Date: 19 May 2020
Russia Steps up Diplomatic Efforts as Kremlin Aide Kozak Visits Berlin
Slowly but steadily, the world is recovering from the hardest blow from the coronavirus – and so are influential actors worldwide that are becoming more active than ever. Russia, which is seemingly fighting an uphill battle to either relax or lift sanctions, is yet again tightening its anti-U.S. narrative while seeking friendly ties with Germany. Of course, these touch upon some energy-related issues, like the Nord Stream 2 ongoing conundrum, as well as the Donbas conflict. The latter must have been high on the agenda of Kozak’s surprising trip to Berlin. Putin’s new aide on Ukraine met with Germany’s Angela Merkel a day after she conducted a phone call with Ukraine’s prime minister. Furthermore, even though German has hard evidence Russian military intelligence services staged a 2015 hacking attack on the German parliament’s internal computer system, Merkel pledged to build a better relationship with Moscow. It seems that Russian hacking attacks did not prompt Germany to draw any conclusions that could pose a threat to Russia – just like Berlin did not respond after the killing of a Chechen refugee in Berlin last August.
On May 13, Angela Merkel answered questions of members at the Bundestag, the lower house of the German parliament. Germany has “hard evidence” that “Russian services” were behind a 2015 hacking attack in which the chancellor’s emails and other documents were compromised. German prosecutors issued an international arrest warrant against a Russian hacker and a GRU officer named as Dmitri Badin. He is already on the FBI’s wanted list. “I take it very seriously,” Merkel said. “On the one hand I make an effort on a daily basis to have a better relationship with Russia,” she added. As it later turned out, the German chancellor received a Kremlin aide for talks. Dmitry Kozak, deputy head of Putin’s administration, made a quick visit to Germany on May 13, where he met with Angela Merkel to discuss the settlement of the conflict in Ukraine’s Donbas. Russians say the unexpected visit took place at the German side’s initiative while Merkel required holding a face-to-face talk with Kozak. Interestingly, Kozak was added to the European Union sanctions list. Russia’s former deputy prime minister is now Putin’s top aide on Ukraine. He displaced the Kremlin advisor Vladislav Surkov from his long-time role on policy toward Ukraine. Though no details were given, the chief of the Russian president’s administration said “agreements were reached on further mutual steps towards a peaceful settlement of the conflict” and the talks will “give an extra impetus to the talks both in the Normandy format and within the Trilateral Contact Group on settling the situation in eastern Ukraine.”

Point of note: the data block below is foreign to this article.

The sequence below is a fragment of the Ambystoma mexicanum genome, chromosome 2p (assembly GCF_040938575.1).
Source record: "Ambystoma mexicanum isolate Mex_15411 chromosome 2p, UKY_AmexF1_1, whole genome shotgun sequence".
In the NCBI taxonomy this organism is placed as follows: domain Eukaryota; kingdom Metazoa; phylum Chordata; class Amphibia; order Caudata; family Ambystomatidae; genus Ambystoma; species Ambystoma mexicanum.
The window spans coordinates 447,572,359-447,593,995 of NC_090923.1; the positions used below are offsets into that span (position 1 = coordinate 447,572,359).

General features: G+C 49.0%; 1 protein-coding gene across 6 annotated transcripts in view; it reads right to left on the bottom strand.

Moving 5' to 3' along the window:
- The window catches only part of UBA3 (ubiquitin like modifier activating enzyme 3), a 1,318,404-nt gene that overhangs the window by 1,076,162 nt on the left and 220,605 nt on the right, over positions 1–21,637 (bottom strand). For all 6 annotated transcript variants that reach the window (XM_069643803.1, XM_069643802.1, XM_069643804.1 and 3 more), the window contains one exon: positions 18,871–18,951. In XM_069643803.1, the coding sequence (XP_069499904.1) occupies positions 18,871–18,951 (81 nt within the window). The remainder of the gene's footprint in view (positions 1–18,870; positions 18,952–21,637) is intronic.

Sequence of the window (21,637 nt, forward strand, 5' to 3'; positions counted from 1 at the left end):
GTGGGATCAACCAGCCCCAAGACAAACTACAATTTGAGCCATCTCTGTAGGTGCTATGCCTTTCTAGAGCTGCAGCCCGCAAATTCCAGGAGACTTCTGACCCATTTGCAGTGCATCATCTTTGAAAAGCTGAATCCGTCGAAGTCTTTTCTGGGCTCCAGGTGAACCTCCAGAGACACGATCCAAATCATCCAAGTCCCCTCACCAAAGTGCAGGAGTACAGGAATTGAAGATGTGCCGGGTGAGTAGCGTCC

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Thus, Russia – backed by Germany – has no intention of greenlighting any changes to these formats, contrary to what Volodymyr Zelensky says. In particular, the Kremlin is making efforts to bar the United States from playing a greater role in the whole peace process. In addition to multilateral gatherings, earlier there had been frequent meetings between Surkov and U.S. Assistant Secretary of State Victoria Nuland. Both parties ceased further conferences after Surkov resigned. This is to Moscow’s liking as the Kremlin is embracing tighter anti-U.S. rhetoric once it realized Washington had no intention of making new concessions. On May 13, thus while Kozak held talks with Merkel in Berlin, Russia’s top diplomat Sergei Lavrov slammed the United States, saying at the meeting of the Shanghai Cooperation Organisation’s foreign ministers that “our American colleagues and their allies continue to try to stir up the confrontation.” Lavrov accused Washington of “using the current situation to impose their point of view, their vision of the future order, which they call the rules-based order.”
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